The Not‑So‑Perfect Pitch
In a mild twist of fate, I auditioned for a role on an HBO series yesterday. This is no early Meryl Streep character that is going to require me hours of dialogue training to nail an East Prussian accent. I doubt I’ll have to insist that all crew members call me by my character’s name so that my precarious Method balance is maintained. If I get the role, and it is a real long shot that I will, I would basically be playing me.
I’m sure there are hundreds of actors out there who can play a middle-aged Ghey from the West Village, which is what this is. And I’m sure we all sound alike in the end; these are lines I would actually say. I really felt this dialogue was written with me in mind, which is why I keep my hopes up, even though as someone who habitually sits on the deciding side of the casting couch I know better.
What concerns me is the script describes my character as wearing a kimono. Maybe the writer is savvy enough to know that I would indeed wear a man’s antique shibori resist-dyed kimono in a heartbeat, but I think she might have something more flamboyant in mind. And therein lies the challenge.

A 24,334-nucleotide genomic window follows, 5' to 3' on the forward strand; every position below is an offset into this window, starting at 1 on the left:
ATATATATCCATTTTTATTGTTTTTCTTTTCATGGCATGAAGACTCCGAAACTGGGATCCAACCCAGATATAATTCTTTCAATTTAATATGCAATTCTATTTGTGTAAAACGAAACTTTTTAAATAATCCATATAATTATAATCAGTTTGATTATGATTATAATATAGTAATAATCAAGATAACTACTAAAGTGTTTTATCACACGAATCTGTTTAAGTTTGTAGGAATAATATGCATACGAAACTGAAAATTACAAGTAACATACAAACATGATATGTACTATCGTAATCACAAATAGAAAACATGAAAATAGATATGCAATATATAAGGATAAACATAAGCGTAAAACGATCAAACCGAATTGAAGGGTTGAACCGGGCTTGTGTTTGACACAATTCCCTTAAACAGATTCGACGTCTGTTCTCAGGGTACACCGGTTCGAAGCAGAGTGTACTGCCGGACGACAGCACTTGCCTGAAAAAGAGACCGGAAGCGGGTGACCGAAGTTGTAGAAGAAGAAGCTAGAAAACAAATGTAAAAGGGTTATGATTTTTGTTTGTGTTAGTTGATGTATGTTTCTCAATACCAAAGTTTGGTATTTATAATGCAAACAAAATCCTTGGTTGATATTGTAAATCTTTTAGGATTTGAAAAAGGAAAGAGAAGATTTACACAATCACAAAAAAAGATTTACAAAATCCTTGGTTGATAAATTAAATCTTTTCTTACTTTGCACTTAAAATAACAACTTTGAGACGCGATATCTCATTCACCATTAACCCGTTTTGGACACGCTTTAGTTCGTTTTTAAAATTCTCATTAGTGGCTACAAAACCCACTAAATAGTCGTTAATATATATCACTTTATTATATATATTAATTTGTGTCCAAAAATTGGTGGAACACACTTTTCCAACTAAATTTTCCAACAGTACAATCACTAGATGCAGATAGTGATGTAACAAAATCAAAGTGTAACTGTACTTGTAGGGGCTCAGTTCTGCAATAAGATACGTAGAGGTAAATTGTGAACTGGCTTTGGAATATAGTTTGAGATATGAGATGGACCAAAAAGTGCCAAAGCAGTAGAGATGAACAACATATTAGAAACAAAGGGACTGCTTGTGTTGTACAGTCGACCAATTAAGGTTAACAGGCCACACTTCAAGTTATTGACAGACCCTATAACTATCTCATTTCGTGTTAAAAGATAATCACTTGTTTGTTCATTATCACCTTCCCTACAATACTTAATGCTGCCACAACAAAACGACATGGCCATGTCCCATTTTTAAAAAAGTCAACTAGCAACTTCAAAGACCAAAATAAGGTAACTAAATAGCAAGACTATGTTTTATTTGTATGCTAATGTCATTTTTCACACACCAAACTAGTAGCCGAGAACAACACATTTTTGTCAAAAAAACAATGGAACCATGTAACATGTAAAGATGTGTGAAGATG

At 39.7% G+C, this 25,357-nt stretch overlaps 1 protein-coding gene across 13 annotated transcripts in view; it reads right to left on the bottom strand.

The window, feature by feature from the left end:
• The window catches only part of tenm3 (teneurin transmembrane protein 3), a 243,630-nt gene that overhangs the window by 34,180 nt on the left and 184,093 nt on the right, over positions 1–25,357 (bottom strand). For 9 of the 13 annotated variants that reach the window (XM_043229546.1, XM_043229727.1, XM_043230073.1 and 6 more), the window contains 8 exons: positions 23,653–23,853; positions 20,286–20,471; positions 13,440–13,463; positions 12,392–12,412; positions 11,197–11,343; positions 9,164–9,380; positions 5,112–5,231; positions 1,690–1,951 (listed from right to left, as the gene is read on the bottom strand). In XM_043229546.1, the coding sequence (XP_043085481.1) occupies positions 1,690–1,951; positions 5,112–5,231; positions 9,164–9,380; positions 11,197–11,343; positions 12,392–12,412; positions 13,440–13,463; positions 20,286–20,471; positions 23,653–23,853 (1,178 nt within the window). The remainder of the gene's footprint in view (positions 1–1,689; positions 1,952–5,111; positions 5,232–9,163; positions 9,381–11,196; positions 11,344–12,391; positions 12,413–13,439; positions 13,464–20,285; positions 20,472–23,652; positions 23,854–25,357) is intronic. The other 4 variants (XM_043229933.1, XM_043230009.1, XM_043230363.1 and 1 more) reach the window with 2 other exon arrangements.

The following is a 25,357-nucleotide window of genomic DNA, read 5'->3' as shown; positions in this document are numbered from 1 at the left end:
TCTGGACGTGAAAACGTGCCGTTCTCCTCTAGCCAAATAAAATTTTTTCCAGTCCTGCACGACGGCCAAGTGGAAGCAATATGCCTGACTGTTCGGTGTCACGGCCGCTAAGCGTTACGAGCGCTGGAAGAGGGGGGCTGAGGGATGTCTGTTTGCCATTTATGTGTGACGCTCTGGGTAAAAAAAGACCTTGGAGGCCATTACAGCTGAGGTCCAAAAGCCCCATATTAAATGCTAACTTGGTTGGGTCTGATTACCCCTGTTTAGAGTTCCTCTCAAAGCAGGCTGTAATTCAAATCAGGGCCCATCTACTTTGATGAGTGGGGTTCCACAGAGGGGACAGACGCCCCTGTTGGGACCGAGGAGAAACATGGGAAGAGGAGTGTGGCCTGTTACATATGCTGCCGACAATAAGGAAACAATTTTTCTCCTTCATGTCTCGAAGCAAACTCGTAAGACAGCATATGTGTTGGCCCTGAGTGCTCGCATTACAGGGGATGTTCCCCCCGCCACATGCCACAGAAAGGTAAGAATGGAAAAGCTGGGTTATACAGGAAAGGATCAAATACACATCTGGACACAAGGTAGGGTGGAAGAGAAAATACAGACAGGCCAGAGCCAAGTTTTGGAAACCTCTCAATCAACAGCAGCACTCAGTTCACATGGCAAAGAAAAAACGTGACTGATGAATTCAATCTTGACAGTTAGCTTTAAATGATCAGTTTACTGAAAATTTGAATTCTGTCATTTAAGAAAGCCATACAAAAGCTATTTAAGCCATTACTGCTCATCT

I mentioned to my associate Tyler that I was concerned they probably wanted an old-school extravaganza Ghey, the kind who, as I’ve mentioned in a previous post, is coming back in vogue thanks to that little Nellie in Glee. Tyler encouragingly replied, “Nah, you’ll be like the transvestite Liev Schreiber played in Taking Woodstock. He looked totally out of place in a dress, but it was really funny.” I twisted my ankle the other day stepping out of Tyler’s Ford Explorer, so the thought of slipping into a dress and heels isn’t very appealing right now. But trying to convince the costume department to outfit me in an antique men’s shibori resist-dyed kimono rather than Haute Golden Girls Nightwear is an exciting challenge.